Sandra Bullock ("Miss Congeniality") is competent as Cassie Mayweather, a lusty but emotionally unavailable homicide detective hot on the trail of a couple of southern Californian teen murderers in this paint-by-numbers Hollywood suspense-thriller. "Murder By Numbers" gets a solid dose of social gravity from old-school director Barbet Schroeder's ("Kiss of Death") use of Hitchcockian compositions and close attention to visual detail. Unfortunately, the script doesn't leave much room for surprise as Cassie closes in on the killers with the help of her smart upstart detective partner Sam (Ben Chaplin). The film succeeds as a visual feast, but fails miserably as a thriller due mainly to poor plotting.
In his biographical dictionary of film, David Thomson speaks of director Barbet Schroeder as having "a connoisseur's eye for decadence." It's a to-the-point description of the mesmerizing heat that can rise off of Schroeder's films, such as with "Barfly" (1987), "Reversal of Fortune" (1990), "Single White Female" (1992), and his most recent, the terribly flawed yet impossibly pure, "Our Lady of the Assassins" (2001). Thrown into the snake pit of Hollywood's churn-and-burn machine, Schroeder elevates his source material by imbuing the film with rich visual textures that underpin the social context of the characters and open up prisms of curiosity.
Schroeder captures the arid southern California town of San Benito as an immoral corner of American affluence. It's a place where everyone is part of the "middle class," even if what that means is that the local marijuana dealer/high school janitor has a pet baboon and high school kids wear $600 shoes. A signature trademark of Schroeder is his use of negative background space to emphasize the effect of surroundings on his characters. The deceptive calm and tranquility of the small coastal town is a hotbed that nourishes two intelligent boys to commit a random, albeit highly planned, murder as a surrogate sex act for their latent homosexual urges. Schroeder collaborates with his long-time cinematographer Luciano Tovoli to mark the film's neo-noir mise en scene.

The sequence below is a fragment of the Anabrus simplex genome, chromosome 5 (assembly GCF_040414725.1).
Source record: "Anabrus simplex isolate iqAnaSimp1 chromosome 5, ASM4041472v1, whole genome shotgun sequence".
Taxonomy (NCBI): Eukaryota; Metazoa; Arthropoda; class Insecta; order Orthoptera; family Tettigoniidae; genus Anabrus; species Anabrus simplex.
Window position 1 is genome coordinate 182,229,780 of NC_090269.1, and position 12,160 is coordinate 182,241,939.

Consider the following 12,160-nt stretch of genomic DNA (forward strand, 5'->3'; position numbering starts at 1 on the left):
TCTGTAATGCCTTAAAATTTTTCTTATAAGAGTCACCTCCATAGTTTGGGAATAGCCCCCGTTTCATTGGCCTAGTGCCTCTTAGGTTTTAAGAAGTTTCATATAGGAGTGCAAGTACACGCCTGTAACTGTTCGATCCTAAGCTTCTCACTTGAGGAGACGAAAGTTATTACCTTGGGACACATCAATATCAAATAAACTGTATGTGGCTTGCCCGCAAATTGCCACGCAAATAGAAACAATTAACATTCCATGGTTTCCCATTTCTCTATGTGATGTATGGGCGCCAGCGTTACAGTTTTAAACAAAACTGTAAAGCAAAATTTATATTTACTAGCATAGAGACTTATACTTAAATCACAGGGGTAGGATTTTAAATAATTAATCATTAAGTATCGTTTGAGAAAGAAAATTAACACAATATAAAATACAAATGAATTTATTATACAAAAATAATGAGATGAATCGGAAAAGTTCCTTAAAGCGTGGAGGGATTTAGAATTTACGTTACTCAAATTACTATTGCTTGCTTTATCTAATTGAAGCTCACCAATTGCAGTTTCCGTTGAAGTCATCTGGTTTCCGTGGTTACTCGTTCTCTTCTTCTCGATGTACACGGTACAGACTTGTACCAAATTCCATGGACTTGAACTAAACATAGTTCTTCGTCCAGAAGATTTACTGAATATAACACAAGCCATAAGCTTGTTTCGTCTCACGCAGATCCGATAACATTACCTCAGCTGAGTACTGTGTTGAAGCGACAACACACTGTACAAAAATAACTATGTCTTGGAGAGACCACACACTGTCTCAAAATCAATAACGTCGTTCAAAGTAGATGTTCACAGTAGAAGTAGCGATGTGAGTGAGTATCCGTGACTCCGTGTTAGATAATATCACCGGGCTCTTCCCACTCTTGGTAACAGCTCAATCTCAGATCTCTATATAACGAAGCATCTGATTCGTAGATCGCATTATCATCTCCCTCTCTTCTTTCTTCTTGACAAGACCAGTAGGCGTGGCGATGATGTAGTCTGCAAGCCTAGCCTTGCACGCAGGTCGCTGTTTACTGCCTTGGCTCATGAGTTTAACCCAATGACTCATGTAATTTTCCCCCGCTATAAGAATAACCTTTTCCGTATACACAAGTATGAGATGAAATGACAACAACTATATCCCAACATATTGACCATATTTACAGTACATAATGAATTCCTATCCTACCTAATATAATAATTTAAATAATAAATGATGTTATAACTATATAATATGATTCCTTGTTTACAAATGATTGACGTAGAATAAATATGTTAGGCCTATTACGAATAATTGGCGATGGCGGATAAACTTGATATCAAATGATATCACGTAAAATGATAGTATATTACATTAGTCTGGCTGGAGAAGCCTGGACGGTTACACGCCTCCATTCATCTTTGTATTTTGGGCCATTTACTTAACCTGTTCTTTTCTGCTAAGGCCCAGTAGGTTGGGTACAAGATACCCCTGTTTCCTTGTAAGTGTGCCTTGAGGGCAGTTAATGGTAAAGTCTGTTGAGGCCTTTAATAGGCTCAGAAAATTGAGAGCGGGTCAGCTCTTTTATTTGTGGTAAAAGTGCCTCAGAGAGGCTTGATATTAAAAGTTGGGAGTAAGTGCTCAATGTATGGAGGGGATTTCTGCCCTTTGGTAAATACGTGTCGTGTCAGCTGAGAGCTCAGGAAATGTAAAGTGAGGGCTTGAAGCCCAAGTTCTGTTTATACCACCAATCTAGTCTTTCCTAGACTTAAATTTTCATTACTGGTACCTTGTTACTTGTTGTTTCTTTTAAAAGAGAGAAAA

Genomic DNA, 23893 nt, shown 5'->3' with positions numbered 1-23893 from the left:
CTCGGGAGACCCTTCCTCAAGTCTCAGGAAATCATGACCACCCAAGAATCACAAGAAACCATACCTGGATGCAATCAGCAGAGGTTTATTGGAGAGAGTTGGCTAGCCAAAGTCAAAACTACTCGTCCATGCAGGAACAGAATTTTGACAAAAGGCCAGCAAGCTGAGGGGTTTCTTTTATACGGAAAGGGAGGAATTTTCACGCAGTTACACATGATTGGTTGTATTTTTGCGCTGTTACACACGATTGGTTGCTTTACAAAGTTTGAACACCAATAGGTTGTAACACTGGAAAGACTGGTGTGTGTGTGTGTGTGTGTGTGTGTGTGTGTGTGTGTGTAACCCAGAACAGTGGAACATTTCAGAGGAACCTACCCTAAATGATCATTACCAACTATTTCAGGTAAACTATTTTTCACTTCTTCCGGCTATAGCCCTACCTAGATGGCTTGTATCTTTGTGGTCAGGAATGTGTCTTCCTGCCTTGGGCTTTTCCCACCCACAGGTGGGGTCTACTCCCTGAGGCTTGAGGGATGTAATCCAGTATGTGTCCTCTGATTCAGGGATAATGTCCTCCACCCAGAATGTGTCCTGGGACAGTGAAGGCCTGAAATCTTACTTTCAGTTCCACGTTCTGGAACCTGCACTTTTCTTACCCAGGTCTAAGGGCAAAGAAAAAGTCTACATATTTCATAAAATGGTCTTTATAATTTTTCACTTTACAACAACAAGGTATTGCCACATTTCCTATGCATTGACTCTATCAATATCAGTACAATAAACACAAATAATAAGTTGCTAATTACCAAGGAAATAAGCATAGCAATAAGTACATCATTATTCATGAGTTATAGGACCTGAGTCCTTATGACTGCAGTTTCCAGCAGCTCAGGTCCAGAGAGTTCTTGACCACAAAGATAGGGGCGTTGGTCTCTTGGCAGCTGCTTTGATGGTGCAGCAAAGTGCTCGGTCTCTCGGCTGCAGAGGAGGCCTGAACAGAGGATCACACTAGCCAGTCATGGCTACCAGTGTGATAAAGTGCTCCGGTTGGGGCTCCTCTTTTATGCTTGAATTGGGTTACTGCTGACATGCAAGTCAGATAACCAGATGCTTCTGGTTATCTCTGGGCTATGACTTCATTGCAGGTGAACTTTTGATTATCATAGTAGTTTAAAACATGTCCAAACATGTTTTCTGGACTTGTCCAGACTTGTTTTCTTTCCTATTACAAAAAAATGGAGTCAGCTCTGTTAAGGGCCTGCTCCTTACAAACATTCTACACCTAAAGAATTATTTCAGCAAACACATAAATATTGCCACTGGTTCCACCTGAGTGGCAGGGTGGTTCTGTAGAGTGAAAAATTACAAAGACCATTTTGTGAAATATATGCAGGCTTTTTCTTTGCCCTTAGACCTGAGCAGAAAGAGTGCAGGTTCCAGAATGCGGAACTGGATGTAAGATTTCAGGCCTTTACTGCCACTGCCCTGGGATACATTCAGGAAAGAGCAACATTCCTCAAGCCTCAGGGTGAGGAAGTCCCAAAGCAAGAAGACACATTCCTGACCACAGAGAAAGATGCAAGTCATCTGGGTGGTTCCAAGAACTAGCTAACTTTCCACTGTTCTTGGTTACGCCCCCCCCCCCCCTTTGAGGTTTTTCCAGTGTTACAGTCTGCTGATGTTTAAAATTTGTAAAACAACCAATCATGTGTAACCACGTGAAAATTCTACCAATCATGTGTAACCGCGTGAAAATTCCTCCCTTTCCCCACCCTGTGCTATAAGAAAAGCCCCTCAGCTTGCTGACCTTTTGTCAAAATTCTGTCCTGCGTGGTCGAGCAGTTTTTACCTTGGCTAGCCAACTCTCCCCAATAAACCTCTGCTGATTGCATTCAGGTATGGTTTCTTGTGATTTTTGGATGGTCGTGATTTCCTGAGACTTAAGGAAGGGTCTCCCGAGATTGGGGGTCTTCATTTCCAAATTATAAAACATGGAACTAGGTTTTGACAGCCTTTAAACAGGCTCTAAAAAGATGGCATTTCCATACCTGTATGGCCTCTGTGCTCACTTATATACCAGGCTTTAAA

The most startling aspect of the movie is the depth of repressed remorse that the young killers relieve by committing an act that will effectively end their lives. Schroeder contains the outrageousness of the violence by charting the emotional motivations across the faces of the killers as they commit their brutal act. Both Ryan Gosling ("The Believer") and Michael Pitt ("Finding Forrester") fulfill their roles as killers with a daring ugliness that gives agonizing scope to the movie overall.
In the film's most evocative scene, Gosling (as super-stud rich-kid Richard Haywood)shamelessly shines Sandra Bullock on. In the scene, Cassie sits in her car, after having just photographed the two suspects together, when Richard boldly approaches her about her presence there and begins a flirtation that erupts when he verbally exposes the core of her personality. Gosling's subtle virtuosity goes from intimidating to sensual to betrayal in flashes that include a solitary tear and a bump on the head. Gosling has a clockwork acting style that is as calculating as it is powerful.
Indeed, Barbet Schroeder has a "connoisseur's eye for decadence." His treatment of various seduction scenes between Cassie and Sam, a love triangle between the two boys and their attractive blonde classmate Lisa (played by Agnes Bruckner), and acts of near-strangulation that occur, suggest a self-inflicted immorality that finds voice in debauched sexual expression. Although it's clear with Cassie that hers is a sensually-if necessity-motivated form of sexual assertion. Sandra Bullock continues to improve her talents ever-so-slightly with every movie she does, but she's still far too 'sorority girl' to successfully pull off a suspense thriller. Her star may not be 'rising,' but it is fairly constant.
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